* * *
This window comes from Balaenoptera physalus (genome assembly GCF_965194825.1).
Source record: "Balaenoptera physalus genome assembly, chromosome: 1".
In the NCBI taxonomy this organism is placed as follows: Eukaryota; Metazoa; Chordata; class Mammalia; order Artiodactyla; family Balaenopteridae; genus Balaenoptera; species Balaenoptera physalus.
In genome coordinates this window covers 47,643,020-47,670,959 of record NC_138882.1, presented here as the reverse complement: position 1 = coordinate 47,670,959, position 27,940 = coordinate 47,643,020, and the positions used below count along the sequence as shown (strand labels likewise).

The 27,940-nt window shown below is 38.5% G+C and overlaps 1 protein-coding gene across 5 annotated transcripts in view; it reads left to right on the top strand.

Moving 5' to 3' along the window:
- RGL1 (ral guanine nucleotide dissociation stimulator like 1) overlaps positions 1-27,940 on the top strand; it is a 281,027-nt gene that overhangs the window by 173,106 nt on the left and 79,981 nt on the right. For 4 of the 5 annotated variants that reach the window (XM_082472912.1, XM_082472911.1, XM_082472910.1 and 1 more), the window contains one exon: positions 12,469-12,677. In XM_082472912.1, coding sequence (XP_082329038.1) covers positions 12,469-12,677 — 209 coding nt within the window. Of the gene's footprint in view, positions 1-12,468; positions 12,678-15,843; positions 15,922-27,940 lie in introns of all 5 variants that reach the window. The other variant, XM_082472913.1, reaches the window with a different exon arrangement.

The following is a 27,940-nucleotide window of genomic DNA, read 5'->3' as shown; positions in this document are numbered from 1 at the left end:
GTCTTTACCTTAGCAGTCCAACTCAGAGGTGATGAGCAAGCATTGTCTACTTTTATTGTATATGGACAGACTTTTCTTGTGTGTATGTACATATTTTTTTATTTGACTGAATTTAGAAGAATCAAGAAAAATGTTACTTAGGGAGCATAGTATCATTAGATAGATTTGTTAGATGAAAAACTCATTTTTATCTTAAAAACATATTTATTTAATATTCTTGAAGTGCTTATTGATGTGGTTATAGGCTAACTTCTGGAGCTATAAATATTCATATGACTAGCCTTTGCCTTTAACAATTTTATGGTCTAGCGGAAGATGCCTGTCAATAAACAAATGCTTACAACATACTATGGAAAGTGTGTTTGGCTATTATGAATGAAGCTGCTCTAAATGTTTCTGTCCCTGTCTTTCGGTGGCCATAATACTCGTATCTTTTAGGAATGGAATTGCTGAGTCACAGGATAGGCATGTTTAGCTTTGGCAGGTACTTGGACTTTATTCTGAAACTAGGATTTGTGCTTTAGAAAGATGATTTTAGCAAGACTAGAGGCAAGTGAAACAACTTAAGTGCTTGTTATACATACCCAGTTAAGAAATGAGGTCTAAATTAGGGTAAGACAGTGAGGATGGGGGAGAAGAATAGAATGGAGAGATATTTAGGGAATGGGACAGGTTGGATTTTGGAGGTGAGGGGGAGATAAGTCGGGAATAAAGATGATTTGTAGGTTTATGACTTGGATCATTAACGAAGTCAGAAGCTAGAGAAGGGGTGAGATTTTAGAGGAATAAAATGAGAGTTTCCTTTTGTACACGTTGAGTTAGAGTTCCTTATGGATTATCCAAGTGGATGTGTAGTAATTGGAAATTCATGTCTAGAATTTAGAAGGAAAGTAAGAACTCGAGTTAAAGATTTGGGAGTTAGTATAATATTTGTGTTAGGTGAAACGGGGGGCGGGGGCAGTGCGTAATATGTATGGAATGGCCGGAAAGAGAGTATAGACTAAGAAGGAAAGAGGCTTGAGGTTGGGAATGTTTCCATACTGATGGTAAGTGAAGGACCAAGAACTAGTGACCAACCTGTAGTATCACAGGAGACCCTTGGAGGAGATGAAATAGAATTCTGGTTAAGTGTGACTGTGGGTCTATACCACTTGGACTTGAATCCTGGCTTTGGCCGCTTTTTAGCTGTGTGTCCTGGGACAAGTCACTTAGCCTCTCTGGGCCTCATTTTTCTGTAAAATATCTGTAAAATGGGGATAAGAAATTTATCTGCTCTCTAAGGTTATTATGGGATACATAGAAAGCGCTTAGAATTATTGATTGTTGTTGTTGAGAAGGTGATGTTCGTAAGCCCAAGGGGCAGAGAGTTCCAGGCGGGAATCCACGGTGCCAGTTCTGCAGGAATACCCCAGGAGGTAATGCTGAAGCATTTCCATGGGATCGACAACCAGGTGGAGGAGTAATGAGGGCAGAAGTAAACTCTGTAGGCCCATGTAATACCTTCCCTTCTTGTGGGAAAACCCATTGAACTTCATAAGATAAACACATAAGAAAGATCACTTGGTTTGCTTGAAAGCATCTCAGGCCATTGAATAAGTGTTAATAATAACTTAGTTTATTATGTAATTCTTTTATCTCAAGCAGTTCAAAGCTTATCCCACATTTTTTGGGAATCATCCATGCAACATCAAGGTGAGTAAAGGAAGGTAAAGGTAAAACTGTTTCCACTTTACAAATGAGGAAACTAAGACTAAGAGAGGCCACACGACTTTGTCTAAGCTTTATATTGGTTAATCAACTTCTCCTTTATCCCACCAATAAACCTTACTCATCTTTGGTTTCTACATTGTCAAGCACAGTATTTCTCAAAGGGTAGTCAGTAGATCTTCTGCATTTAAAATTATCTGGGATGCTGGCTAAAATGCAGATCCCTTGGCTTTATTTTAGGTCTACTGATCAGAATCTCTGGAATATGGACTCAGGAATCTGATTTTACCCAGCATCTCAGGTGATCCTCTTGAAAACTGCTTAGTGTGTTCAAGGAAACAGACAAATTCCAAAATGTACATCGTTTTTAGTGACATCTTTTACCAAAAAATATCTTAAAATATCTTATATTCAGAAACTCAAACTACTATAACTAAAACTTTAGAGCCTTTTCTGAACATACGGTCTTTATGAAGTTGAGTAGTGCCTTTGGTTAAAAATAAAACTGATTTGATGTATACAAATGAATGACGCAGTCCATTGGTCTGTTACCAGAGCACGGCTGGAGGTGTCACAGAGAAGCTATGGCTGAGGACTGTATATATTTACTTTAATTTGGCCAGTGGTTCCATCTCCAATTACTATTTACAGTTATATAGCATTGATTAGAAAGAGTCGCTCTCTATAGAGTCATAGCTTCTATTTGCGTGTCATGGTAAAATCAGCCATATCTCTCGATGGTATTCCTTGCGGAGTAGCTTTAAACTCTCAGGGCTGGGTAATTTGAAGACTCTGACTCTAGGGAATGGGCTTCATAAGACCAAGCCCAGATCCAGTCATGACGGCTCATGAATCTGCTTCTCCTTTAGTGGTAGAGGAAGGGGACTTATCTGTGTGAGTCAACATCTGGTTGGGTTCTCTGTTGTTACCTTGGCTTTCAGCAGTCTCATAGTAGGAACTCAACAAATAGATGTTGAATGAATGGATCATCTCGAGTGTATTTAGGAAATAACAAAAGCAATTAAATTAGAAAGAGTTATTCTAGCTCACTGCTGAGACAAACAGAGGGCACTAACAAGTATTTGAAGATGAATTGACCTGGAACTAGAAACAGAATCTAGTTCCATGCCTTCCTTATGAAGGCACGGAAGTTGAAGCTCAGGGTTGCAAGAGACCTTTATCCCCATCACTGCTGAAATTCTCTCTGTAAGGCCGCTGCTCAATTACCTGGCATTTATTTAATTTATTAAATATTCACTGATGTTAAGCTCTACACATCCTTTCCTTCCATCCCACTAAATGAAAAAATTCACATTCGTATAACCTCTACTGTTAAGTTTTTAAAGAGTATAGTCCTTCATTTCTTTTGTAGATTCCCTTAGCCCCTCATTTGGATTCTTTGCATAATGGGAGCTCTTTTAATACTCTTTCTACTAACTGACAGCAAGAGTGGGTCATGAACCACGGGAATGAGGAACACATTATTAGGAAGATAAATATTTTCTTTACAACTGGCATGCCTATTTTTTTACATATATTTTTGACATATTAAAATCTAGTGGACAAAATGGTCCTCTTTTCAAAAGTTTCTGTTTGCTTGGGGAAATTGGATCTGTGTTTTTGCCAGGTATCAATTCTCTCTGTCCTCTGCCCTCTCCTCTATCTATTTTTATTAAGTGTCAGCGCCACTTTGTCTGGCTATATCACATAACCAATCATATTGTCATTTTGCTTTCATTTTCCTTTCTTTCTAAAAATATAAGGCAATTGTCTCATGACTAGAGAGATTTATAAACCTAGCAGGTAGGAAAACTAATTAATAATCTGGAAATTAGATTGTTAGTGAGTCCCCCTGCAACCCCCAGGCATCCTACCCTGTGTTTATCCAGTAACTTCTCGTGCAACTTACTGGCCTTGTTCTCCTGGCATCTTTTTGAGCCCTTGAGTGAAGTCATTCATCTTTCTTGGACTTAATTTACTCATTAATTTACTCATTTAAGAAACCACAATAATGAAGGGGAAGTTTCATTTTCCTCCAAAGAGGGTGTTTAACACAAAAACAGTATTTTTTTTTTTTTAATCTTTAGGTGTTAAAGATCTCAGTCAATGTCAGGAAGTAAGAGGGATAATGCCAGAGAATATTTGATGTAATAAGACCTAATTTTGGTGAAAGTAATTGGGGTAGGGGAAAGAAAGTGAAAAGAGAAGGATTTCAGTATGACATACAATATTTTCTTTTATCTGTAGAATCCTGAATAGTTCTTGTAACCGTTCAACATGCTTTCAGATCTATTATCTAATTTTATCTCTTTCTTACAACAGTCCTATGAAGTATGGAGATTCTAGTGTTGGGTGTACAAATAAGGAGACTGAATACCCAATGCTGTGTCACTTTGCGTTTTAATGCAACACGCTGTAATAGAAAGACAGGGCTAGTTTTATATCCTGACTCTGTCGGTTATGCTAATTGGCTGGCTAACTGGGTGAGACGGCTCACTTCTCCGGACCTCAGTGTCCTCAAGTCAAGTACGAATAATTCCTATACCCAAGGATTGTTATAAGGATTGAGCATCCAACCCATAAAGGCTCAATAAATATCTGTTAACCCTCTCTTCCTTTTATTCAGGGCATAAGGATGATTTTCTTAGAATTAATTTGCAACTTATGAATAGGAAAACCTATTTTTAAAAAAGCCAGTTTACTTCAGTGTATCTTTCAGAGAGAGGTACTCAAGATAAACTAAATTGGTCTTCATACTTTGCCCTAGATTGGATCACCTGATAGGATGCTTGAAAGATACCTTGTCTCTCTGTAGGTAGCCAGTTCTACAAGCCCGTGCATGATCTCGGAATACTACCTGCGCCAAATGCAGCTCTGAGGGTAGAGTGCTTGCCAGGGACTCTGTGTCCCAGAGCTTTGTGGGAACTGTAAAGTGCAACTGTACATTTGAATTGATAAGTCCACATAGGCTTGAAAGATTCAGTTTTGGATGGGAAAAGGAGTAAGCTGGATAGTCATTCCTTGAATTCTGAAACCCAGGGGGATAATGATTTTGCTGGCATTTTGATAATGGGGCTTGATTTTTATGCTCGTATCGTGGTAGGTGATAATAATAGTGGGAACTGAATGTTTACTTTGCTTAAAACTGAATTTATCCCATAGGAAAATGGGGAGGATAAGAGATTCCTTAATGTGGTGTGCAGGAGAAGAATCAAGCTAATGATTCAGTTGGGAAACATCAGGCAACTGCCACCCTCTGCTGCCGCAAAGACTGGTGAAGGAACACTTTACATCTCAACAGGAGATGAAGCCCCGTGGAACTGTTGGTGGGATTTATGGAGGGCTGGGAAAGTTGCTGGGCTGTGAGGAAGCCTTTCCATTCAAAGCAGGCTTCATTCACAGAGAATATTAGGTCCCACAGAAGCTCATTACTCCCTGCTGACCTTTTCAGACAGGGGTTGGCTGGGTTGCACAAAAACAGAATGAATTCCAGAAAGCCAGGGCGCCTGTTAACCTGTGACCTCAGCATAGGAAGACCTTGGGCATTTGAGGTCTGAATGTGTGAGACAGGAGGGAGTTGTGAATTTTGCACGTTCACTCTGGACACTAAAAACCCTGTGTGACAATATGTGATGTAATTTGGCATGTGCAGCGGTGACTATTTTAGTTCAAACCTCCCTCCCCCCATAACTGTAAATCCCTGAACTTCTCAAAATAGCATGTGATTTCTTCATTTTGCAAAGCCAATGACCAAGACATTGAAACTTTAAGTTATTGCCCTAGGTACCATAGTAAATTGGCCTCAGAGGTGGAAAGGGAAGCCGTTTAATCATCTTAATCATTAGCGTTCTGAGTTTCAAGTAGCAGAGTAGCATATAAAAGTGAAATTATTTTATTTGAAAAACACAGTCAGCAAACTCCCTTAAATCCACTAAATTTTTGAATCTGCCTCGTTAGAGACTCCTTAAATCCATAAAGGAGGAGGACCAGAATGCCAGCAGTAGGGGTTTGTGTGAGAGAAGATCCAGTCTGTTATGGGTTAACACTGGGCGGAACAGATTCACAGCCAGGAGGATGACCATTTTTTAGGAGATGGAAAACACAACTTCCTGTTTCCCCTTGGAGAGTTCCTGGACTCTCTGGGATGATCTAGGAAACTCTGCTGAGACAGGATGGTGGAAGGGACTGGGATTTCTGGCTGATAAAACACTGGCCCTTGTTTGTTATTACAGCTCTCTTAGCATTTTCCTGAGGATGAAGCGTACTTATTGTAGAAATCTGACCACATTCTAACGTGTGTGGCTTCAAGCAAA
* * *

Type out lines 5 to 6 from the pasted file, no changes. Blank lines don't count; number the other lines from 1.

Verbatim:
The 27,940-nt window shown below is 38.5% G+C and overlaps 1 protein-coding gene across 5 annotated transcripts in view; it reads left to right on the top strand.

Moving 5' to 3' along the window: